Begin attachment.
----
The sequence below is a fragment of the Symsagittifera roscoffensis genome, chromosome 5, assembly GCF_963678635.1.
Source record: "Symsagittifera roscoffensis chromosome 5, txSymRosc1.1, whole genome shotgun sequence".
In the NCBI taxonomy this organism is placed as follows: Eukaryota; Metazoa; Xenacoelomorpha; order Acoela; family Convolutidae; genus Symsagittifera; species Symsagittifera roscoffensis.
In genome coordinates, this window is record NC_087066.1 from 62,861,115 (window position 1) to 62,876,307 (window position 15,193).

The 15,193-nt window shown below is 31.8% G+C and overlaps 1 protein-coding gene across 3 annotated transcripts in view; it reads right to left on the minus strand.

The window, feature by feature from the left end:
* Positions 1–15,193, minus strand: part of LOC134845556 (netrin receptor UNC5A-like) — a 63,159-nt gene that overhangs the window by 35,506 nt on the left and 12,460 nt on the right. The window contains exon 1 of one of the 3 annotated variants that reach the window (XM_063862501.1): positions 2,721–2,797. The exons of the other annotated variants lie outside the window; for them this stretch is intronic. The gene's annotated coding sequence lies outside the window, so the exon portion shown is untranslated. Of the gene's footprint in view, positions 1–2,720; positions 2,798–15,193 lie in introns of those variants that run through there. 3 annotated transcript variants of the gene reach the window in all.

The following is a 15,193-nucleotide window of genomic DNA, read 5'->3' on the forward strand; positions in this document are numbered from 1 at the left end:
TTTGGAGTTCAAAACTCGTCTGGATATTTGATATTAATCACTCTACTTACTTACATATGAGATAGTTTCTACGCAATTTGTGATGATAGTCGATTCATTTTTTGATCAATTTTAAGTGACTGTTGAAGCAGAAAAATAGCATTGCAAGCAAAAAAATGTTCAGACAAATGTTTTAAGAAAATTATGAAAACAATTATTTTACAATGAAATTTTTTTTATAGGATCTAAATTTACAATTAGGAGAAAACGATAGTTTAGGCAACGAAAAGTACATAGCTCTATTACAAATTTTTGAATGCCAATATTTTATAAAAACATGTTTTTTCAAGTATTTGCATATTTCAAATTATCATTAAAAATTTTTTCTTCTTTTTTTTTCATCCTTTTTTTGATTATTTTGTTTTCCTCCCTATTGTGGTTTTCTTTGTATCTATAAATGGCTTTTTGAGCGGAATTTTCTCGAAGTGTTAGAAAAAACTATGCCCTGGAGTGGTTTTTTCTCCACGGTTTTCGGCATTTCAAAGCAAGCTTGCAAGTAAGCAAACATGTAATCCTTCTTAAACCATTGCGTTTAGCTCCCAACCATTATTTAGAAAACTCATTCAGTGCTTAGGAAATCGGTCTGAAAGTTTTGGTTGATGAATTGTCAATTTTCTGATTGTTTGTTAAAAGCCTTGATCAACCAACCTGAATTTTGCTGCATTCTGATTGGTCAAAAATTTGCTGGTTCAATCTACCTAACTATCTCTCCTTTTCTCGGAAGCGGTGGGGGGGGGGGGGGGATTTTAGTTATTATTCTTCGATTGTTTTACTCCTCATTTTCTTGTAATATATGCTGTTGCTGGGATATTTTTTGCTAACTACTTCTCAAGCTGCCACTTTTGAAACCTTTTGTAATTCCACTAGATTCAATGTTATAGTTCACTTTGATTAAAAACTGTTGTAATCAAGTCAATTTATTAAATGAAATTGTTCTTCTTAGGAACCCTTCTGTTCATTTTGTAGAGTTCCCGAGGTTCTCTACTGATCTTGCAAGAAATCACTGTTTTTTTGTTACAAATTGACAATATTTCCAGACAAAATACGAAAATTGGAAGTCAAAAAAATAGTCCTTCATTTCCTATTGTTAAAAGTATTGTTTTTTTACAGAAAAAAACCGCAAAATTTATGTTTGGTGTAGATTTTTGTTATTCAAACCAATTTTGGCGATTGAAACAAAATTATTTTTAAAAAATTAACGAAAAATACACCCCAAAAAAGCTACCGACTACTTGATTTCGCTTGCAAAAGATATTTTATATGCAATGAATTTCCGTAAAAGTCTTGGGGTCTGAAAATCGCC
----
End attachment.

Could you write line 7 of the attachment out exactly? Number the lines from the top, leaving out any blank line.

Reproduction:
* Positions 1–15,193, minus strand: part of LOC134845556 (netrin receptor UNC5A-like) — a 63,159-nt gene that overhangs the window by 35,506 nt on the left and 12,460 nt on the right. The window contains exon 1 of one of the 3 annotated variants that reach the window (XM_063862501.1): positions 2,721–2,797. The exons of the other annotated variants lie outside the window; for them this stretch is intronic. The gene's annotated coding sequence lies outside the window, so the exon portion shown is untranslated. Of the gene's footprint in view, positions 1–2,720; positions 2,798–15,193 lie in introns of those variants that run through there. 3 annotated transcript variants of the gene reach the window in all.